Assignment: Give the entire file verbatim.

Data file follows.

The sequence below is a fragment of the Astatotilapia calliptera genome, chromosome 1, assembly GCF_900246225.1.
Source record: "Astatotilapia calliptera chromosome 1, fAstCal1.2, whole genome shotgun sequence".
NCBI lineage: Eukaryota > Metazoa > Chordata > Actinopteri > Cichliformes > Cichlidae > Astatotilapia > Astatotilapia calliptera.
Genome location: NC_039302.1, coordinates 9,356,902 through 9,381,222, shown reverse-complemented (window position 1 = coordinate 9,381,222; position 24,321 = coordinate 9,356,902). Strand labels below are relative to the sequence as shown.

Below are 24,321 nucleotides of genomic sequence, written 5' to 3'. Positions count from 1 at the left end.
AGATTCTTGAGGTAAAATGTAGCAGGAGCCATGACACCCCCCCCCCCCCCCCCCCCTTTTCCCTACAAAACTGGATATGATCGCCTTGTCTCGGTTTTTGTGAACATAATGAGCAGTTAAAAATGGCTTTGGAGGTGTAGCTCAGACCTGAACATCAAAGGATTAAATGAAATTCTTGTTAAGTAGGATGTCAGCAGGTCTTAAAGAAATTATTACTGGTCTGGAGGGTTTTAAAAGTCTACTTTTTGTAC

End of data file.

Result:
The sequence below is a fragment of the Astatotilapia calliptera genome, chromosome 1, assembly GCF_900246225.1.
Source record: "Astatotilapia calliptera chromosome 1, fAstCal1.2, whole genome shotgun sequence".
NCBI lineage: Eukaryota > Metazoa > Chordata > Actinopteri > Cichliformes > Cichlidae > Astatotilapia > Astatotilapia calliptera.
Genome location: NC_039302.1, coordinates 9,356,902 through 9,381,222, shown reverse-complemented (window position 1 = coordinate 9,381,222; position 24,321 = coordinate 9,356,902). Strand labels below are relative to the sequence as shown.

Below are 24,321 nucleotides of genomic sequence, written 5' to 3'. Positions count from 1 at the left end.
AGATTCTTGAGGTAAAATGTAGCAGGAGCCATGACACCCCCCCCCCCCCCCCCCCCTTTTCCCTACAAAACTGGATATGATCGCCTTGTCTCGGTTTTTGTGAACATAATGAGCAGTTAAAAATGGCTTTGGAGGTGTAGCTCAGACCTGAACATCAAAGGATTAAATGAAATTCTTGTTAAGTAGGATGTCAGCAGGTCTTAAAGAAATTATTACTGGTCTGGAGGGTTTTAAAAGTCTACTTTTTGTAC